Remembering the future: the vernacular, technology, and memory

Vickers, Richard (2015) Remembering the future: the vernacular, technology, and memory. In: Changing Platforms of Memory Practices. Technologies, User Generations and Amateur Media DIspositifs., 10-12 September 2015, University of Groningen, Netherlands.

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Item Type:Conference or Workshop contribution (Paper)
Item Status:Live Archive


In the mid-19th century, the era that saw the birth of photography, the poet Charles Baudelaire wrote a portrait of the flâneur as a reconnoiter of the city. In the 1920’s Walter Benjamin proposed that Baudelaire’s flâneur was significant in the developing concept of modernity and urbanization, and that the rise of consumer capitalism in the early 20th century signaled the demise of the flâneur. Today we may challenge Benjamin’s proposition, as nothing signifies current consumer culture than the smart phone, the ubiquitous symbol of the era: these devices with GPS geotagging, utilized by many, perhaps make contemporary flâneurs of us all. In the 1990’s the Web began to facilitate a participatory media sharing culture that has become increasingly realized in the early 21st century with the development of social media platforms, combined with the ever-increasing media recording abilities of the smart phone. These devices may signify the final stage in the process of the democratization of photography that began in 1900 with the release of the Kodak box Brownie camera that first made photography affordable to the masses. The nascent amateur photographer, capturing scenes of the everyday and the prosaic, began a new genre of photography: the vernacular of the snapshot. Today social media networks such as Facebook, micro-blogging service Twitter and media sharing platforms including YouTube, Vimeo, Instagram, Flickr and more recently the short-form video sharing service Vine, facilitate the instant sharing of the vernacular (still and moving) to family and friends or the public at large. As Rubinstein and Sluis state: “the networking of the snapshot provides something which vernacular photographers have always lacked: a broad audience.” However in this age of immediacy, without the need to process film, these snapshots (still and moving media) are easily deleted and increasingly ephemeral. The networking of media and the exponential development of digital technologies in general, may pose a challenge to remembering in the future, especially the vernacular, the nuance of the everyday. Vinton Cerf, one of the pioneers of the Internet, recently warned that the 21st century may be the ‘digital dark age’ [3], and that humanity’s first steps into the digital world could be lost to future historians. How will we remember the future?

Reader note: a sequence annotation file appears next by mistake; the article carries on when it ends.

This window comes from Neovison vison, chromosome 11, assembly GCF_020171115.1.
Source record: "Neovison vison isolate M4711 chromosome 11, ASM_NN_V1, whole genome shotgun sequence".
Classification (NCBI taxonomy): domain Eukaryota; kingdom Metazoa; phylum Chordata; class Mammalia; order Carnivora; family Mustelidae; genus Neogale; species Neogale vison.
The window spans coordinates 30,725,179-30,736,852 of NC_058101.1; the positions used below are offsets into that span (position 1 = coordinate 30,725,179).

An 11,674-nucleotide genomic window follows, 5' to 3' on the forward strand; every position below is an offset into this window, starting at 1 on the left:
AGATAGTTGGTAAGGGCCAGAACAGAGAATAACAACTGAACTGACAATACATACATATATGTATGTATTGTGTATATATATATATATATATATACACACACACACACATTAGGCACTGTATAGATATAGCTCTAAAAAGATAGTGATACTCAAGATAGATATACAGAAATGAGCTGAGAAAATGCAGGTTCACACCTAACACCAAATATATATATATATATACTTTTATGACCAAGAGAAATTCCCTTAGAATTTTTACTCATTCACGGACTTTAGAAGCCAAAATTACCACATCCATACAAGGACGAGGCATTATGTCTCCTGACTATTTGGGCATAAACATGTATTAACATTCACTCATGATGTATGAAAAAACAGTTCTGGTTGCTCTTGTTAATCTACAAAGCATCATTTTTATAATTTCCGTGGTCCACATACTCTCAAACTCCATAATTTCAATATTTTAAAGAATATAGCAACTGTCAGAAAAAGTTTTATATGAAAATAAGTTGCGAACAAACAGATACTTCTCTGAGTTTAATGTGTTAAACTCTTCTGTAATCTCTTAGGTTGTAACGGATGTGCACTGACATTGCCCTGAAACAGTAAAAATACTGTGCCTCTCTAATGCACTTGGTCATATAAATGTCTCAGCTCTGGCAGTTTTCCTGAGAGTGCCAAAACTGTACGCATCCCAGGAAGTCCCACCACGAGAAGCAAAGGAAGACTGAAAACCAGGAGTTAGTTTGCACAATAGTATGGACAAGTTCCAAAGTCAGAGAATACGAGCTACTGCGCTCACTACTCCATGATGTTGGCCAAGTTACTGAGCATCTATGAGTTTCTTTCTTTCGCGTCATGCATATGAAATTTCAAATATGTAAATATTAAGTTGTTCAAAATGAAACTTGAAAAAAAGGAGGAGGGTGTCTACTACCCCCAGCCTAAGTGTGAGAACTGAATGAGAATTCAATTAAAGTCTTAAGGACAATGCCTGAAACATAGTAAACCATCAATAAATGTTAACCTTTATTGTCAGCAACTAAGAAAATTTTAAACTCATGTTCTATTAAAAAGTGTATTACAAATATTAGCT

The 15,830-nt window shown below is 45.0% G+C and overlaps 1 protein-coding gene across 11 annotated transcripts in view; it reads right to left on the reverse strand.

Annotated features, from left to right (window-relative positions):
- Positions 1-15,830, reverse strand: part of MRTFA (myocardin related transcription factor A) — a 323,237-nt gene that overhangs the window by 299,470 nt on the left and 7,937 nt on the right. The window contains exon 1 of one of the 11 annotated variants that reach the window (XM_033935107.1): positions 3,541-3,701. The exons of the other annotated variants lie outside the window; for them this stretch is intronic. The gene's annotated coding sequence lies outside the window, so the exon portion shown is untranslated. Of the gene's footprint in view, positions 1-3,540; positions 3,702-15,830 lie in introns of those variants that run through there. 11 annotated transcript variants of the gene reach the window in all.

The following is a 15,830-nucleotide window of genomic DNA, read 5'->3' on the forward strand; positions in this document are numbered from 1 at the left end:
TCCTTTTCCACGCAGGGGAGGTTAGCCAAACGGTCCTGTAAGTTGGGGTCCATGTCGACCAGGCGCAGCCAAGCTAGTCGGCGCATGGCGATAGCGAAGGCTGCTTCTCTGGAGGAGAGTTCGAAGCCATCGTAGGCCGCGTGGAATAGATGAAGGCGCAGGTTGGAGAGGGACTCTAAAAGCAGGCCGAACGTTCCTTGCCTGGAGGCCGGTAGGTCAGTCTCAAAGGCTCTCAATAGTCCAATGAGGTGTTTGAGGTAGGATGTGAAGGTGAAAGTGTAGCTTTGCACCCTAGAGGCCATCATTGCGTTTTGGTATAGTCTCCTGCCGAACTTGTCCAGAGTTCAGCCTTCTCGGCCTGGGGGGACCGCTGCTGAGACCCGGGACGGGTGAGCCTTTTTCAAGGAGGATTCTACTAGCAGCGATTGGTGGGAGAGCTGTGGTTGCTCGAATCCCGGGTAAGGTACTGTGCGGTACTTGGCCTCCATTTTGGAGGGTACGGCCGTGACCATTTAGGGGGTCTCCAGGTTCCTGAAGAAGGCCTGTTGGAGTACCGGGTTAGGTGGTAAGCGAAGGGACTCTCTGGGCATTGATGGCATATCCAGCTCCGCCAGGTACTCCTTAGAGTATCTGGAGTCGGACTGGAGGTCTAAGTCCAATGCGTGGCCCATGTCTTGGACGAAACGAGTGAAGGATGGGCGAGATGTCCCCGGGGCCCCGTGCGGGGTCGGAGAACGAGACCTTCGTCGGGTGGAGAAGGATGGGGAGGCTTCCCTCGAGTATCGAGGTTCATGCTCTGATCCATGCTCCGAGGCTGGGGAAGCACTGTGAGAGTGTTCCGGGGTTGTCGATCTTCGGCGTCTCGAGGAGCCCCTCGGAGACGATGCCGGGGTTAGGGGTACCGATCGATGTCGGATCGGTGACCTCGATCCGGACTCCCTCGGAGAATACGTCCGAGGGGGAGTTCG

Keywords:Photography, digital vernacular, Technology, Memory, Social Media, bmjholiday
Subjects:P Mass Communications and Documentation > P300 Media studies
W Creative Arts and Design > W640 Photography
Divisions:College of Arts > Lincoln School of Film & Media > Lincoln School of Film & Media (Media)
ID Code:18493
Deposited On:31 Aug 2015 16:06

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